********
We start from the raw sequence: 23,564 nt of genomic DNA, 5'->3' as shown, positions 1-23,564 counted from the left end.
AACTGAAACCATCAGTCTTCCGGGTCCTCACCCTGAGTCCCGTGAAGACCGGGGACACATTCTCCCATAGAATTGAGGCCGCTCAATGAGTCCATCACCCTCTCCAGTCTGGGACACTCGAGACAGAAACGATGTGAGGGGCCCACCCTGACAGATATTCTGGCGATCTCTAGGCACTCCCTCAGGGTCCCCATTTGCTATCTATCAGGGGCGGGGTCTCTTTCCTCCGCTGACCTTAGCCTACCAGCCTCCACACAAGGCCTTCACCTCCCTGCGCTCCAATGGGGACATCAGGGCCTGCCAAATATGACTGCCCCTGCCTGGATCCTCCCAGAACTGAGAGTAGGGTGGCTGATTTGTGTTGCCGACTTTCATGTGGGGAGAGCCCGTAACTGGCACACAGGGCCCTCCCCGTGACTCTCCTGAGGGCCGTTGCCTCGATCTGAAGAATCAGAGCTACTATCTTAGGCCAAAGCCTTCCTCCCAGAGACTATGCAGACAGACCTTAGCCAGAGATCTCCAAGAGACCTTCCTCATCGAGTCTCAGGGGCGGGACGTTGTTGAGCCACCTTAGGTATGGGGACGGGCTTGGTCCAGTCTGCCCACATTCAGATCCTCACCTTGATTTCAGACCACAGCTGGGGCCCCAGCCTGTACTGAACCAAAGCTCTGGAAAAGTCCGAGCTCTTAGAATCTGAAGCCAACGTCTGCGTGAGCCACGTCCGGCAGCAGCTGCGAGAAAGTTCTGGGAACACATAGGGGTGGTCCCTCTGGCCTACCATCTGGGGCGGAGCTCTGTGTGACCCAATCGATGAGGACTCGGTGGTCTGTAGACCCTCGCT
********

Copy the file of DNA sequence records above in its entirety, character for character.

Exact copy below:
We start from the raw sequence: 23,564 nt of genomic DNA, 5'->3' as shown, positions 1-23,564 counted from the left end.
AACTGAAACCATCAGTCTTCCGGGTCCTCACCCTGAGTCCCGTGAAGACCGGGGACACATTCTCCCATAGAATTGAGGCCGCTCAATGAGTCCATCACCCTCTCCAGTCTGGGACACTCGAGACAGAAACGATGTGAGGGGCCCACCCTGACAGATATTCTGGCGATCTCTAGGCACTCCCTCAGGGTCCCCATTTGCTATCTATCAGGGGCGGGGTCTCTTTCCTCCGCTGACCTTAGCCTACCAGCCTCCACACAAGGCCTTCACCTCCCTGCGCTCCAATGGGGACATCAGGGCCTGCCAAATATGACTGCCCCTGCCTGGATCCTCCCAGAACTGAGAGTAGGGTGGCTGATTTGTGTTGCCGACTTTCATGTGGGGAGAGCCCGTAACTGGCACACAGGGCCCTCCCCGTGACTCTCCTGAGGGCCGTTGCCTCGATCTGAAGAATCAGAGCTACTATCTTAGGCCAAAGCCTTCCTCCCAGAGACTATGCAGACAGACCTTAGCCAGAGATCTCCAAGAGACCTTCCTCATCGAGTCTCAGGGGCGGGACGTTGTTGAGCCACCTTAGGTATGGGGACGGGCTTGGTCCAGTCTGCCCACATTCAGATCCTCACCTTGATTTCAGACCACAGCTGGGGCCCCAGCCTGTACTGAACCAAAGCTCTGGAAAAGTCCGAGCTCTTAGAATCTGAAGCCAACGTCTGCGTGAGCCACGTCCGGCAGCAGCTGCGAGAAAGTTCTGGGAACACATAGGGGTGGTCCCTCTGGCCTACCATCTGGGGCGGAGCTCTGTGTGACCCAATCGATGAGGACTCGGTGGTCTGTAGACCCTCGCT